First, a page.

Dancehall and Tropical House has an allure that is reaching the masses. But Grammy-nominated neo-soul singer/songwriter Anthony David, a frequent collaborator with India.Arie, may be the first American artist to record a straight-up Afrobeats track. His “I Don’t Mind” single, taken from his latest album The PowerFul Now, features a rap by Mic-O, a Nigerian based in America.
“The first Afrobeats song I really heard and fell in love with was probably ‘antenna’ by Fuse ODG. There may have been something before that but that was one that grabbed my attention enough to know there was a whole genre out there,” says Anthony David. “I go to African clubs to check out music more than American clubs now. They party, drink, rarely ever fight, like to dress and the girls are hot..lol,” says David. He continues, “For years I was doing a few remixes, or adding my own verses to songs like ‘Chop My Money’ by P-Square. I decided I wanted to do an original. Luckily I got Gypsy into it enough and he figured out how to make the beats swing just right.” Through the grapevine David was told that Afrobeats artists Rayce and D’Banj have both heard “I Don’t Mind” and have given it a ‘thumbs up.’ “Word?” Anthony exclaimed when he was told of their appreciation. “I’m a fan of both! Funny ‘cuz I was just talking about Rayce!”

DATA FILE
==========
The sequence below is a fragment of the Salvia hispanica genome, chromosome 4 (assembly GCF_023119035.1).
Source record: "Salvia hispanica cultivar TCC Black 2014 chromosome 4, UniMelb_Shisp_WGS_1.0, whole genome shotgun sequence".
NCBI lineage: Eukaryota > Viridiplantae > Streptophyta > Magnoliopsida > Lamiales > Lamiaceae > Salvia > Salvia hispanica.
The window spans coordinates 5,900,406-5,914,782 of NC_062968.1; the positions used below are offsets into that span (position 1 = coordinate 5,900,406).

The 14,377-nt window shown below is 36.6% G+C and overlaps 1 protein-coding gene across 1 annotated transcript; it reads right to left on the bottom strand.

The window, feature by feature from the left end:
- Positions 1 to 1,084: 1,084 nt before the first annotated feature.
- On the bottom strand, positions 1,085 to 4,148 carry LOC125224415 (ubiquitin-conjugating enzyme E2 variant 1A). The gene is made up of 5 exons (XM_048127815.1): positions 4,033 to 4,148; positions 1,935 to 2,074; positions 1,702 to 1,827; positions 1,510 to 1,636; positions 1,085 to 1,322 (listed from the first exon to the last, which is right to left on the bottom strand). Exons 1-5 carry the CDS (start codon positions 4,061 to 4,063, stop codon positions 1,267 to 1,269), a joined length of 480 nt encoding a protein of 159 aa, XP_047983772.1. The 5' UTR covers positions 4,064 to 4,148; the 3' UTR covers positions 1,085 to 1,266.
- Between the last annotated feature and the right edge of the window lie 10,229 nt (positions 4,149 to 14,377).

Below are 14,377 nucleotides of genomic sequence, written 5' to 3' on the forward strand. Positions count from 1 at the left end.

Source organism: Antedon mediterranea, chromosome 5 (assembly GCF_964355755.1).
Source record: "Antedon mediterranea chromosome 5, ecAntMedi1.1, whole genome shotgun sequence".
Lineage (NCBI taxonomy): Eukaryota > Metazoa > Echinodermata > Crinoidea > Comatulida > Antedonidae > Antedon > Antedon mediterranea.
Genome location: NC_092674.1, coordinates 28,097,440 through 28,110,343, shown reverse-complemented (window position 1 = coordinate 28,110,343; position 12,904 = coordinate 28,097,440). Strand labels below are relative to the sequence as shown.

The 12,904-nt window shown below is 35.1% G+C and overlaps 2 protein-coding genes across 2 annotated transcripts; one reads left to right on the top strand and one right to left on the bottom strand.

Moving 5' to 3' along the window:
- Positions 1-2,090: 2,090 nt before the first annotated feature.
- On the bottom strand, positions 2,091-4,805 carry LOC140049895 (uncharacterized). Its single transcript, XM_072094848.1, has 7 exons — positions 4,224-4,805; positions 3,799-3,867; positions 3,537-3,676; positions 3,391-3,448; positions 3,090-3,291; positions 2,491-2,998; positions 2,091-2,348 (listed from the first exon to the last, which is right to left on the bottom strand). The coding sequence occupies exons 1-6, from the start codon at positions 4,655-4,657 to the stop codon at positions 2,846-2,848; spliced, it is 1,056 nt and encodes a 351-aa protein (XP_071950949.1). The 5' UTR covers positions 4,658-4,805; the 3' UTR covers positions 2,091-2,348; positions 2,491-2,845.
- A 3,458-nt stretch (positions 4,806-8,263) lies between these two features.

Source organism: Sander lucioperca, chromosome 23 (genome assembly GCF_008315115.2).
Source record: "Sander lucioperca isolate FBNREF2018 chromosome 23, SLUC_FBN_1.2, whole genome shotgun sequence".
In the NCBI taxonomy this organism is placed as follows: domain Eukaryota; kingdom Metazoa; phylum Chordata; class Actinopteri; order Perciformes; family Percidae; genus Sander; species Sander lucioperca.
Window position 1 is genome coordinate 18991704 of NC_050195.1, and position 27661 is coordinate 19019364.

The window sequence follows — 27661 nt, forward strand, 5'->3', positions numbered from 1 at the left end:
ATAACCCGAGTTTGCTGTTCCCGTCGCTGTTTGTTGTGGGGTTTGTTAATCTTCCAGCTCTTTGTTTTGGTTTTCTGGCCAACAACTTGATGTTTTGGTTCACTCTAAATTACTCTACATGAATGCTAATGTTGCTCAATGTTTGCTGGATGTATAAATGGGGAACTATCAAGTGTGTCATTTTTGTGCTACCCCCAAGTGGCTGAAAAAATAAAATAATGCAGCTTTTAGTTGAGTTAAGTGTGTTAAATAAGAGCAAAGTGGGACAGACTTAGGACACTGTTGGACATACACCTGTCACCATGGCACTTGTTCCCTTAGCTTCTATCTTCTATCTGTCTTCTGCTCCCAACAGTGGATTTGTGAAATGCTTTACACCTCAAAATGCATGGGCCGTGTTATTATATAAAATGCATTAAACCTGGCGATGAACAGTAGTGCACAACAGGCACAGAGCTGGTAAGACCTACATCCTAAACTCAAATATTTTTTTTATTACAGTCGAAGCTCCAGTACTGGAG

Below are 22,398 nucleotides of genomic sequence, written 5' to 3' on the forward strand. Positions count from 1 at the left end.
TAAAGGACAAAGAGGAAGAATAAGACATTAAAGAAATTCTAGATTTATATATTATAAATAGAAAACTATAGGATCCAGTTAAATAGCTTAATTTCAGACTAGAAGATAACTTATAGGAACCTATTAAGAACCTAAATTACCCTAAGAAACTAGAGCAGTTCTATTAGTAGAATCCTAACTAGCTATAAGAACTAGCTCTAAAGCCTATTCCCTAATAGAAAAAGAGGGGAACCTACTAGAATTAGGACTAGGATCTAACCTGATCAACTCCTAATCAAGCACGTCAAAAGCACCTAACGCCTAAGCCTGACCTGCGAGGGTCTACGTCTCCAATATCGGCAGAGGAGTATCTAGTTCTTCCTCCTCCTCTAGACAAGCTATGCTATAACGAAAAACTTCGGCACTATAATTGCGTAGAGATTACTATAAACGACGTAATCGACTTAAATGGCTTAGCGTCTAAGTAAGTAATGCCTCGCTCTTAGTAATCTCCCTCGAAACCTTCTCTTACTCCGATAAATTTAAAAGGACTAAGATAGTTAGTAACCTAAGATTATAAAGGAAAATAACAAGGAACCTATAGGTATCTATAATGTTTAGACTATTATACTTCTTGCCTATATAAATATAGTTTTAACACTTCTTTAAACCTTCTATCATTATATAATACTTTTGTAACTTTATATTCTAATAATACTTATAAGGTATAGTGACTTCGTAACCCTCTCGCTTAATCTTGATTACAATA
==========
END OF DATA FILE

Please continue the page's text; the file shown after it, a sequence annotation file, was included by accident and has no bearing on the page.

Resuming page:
David explains the allure of Afrobeats, “It’s fun, it’s great dance music and it’s not limited to just ratchet topics like what we have. They’re constantly creating dances to it but the topics can be anything from regular club stuff to spiritual stuff. I crack up when I see people going crazy to a song like “fada fada” – in America. A group like Mary Mary can have a song with a hard beat but if the lyrics are about God, it just won’t get played in a club. Plus the production and sounds hit as hard as hip-hop and dancehall now.”
Check out the video for Anthony David’s “I Don’t Mind.” The video was done at an event called TRIBE in Atlanta held by David’s designer and curator friend Jevwe. David explains, “He’s Nigerian born and recently moved here. There are a ton of African born folks (from all over the continent) here who before, kinda had to just blend into African American culture but just like Caribbean folks some years back, they’re really proud of their cultures and showing us what they got here and abroad. I love to see it. His event expresses that and I was glad to be a part of it so the video is kind of a representation of that.”
Growns, soul flautist Jef Kearns is back with a new single for the lovers, “N2U” featuring Ms. Paige, check it out.
R&B flautist Jef Kearns is pleased to announce his new single, N2U (Into You), the latest addition to his repertoire of chart-topping contemporary romantic Quiet Storm ballads that include his original compositions Soulfisticated, Lavender, and How Soon, along with fresh and engaging covers of such classics as Ciara’s “Promise”, Ne-yo’s “Let Me Love You”, and his viral take on Warren G/Nate Dogg’s “Regulate.”